Mike Straumietis believes transporting fertilizer to retailers completes the final link in the supply chain so that growers can buy it after it has been transformed from raw material for use on farms. Currently, both fuel costs and trucking rates are rising once more. The demand for fuel is increasing beyond pre-COVID-19 levels as more people return to the roads. Other global factors have caused additional strain on the price and supply of petroleum, making completing the penultimate step in the supply chain even more expensive.
All stages of product shipping—raw, processed, and consumer-ready—have seen some form of increase. Mike Straumietis presumes that the rising demand for goods supplied directly to consumers is causing traditional distribution channels to get clogged as they try to recover from pandemic slowdowns. As more workers are needed to deliver these commodities, the strain and pace have raised shipping costs and labor demands. Additionally, global imports and exports of fertilizer have been significantly impacted. Supply chain disruptions at every point continue to see prices rise while consumer-available products dwindle in many areas.
Production and distribution have been further disrupted by hurricanes, ice storms, labor disputes, new manufacturing capacity, and infrastructural failures, particularly with rail logistics and rising freight charges. Amid these production slowdowns, COVID-delayed plant turnarounds, again, halted while plants attempted to catch up. Mike Straumietis explains that this led to more production halts, either for urgently required routine maintenance or problems that arose due to putting off care. In attempting to catch up on production backlogs, many fertilizer plants placed a high degree of strain on their equipment as well as their workers, causing breakdowns in both areas. When production slows down or stops altogether, prices tend to skyrocket as demand continues or increases, and relative supply plummets.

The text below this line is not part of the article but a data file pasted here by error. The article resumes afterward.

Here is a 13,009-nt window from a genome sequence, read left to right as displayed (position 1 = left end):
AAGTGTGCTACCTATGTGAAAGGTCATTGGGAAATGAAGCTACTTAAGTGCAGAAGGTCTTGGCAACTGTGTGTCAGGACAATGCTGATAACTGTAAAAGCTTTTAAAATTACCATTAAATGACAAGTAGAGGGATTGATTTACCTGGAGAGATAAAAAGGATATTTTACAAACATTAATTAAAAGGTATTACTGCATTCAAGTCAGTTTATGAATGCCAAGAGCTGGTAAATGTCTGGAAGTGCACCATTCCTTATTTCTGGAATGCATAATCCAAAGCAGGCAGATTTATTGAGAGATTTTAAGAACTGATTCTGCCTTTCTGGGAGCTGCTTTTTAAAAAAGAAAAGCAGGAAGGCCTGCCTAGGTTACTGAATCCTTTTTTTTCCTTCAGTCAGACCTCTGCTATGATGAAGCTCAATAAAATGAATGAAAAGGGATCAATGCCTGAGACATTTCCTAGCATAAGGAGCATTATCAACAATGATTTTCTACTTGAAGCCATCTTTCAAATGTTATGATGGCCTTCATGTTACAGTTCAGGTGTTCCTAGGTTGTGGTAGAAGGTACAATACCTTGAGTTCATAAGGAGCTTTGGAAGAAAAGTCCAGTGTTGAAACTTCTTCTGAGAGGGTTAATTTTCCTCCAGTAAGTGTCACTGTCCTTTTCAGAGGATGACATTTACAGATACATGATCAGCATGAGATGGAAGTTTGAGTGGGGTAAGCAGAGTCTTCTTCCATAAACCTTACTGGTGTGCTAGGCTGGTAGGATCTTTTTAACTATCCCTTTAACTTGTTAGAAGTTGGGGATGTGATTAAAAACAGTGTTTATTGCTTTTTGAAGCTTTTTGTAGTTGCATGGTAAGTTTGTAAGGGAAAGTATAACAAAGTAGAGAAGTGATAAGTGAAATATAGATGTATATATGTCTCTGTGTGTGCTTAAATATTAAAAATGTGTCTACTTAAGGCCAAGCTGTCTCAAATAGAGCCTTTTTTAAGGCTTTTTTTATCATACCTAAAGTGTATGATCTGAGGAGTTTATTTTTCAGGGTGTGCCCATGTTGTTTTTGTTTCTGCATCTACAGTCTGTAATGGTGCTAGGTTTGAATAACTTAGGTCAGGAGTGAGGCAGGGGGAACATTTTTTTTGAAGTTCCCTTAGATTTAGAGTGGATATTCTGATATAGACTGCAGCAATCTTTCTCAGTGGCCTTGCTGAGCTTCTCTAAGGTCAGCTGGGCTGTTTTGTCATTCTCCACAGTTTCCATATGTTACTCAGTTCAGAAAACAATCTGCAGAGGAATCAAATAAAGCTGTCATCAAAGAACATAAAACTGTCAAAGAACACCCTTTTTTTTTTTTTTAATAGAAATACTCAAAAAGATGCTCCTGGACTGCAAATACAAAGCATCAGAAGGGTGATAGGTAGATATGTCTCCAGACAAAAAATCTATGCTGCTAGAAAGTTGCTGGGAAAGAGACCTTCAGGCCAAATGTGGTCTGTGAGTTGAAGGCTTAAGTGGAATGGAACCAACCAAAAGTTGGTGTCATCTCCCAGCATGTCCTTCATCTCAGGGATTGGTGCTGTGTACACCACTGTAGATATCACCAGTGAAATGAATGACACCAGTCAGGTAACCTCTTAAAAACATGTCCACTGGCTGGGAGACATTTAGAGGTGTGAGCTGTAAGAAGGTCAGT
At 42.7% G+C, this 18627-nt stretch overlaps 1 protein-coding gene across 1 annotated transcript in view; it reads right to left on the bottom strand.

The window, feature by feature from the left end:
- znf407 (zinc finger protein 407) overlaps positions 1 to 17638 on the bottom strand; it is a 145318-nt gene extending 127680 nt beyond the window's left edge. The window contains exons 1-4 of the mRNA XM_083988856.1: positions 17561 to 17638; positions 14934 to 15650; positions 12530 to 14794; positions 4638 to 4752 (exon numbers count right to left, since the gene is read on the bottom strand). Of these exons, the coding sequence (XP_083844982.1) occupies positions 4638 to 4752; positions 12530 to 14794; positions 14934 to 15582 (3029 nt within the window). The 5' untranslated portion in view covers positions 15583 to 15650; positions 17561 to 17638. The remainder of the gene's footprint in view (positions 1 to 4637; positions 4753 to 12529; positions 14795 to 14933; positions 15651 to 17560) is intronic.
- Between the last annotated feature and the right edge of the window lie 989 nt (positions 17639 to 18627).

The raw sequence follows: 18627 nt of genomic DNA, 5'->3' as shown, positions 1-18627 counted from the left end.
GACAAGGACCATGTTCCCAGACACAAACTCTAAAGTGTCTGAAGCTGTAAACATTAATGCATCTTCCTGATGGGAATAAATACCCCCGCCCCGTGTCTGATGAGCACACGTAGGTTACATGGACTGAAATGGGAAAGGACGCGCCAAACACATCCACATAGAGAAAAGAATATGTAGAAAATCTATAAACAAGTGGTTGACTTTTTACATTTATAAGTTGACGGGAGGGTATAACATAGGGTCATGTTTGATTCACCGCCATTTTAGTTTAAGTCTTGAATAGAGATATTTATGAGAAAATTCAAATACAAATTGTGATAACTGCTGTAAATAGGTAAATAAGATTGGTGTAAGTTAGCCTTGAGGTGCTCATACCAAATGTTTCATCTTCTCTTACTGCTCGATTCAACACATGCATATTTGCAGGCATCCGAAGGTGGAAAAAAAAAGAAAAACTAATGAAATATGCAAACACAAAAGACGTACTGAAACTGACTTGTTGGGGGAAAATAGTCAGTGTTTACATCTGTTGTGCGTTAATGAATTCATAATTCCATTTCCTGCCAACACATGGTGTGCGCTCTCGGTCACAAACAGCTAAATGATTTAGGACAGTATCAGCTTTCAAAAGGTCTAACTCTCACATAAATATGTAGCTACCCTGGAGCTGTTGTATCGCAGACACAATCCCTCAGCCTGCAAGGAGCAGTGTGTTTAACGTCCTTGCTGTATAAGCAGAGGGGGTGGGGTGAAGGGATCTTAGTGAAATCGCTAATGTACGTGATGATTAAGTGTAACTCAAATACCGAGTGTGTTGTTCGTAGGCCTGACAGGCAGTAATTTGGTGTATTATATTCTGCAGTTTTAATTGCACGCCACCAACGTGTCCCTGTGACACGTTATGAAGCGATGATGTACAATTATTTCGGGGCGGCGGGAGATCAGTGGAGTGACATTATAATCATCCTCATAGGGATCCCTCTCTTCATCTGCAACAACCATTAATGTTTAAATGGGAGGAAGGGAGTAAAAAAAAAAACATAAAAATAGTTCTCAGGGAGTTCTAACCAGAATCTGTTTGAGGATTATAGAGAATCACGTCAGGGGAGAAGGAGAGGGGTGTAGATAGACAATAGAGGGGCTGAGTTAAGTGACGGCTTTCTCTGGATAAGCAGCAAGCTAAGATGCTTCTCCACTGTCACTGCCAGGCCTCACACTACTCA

To maintain fertilizer production plants’ chemical processes and safety, Mike Straumietis believes these plant turnarounds are vital. The companies hired to do these turnarounds postponed visits until it was safe to bring external staff back on-site during the worst of COVID because measures at production facilities were in place. Despite spending the last few years raising the number of production plants to meet about the same number as in 2002, Mike Straumietis thinks these disruptions are enough to result in a minor decline in availability, influenced by decreasing natural gas prices from 2009 until the end of 2020.
Because they lead to diseconomies of scale, Mike Straumietis believes short-term costs like rising natural gas prices and production delays affect output. As fertilizer costs rise due to the skyrocketing price of natural gas, U.S. producers cannot compete with foreign producers who may have lower production costs. As a result, production is reduced, and supply is sought elsewhere, usually through imports. Imports are susceptible to their own array of possible setbacks. Foreign policies, conflicts, and worldwide natural disasters can all have an effect on the viability of imported materials. Increasing the distance from producer to consumer places further reliance on the already exacerbated supply chain situation.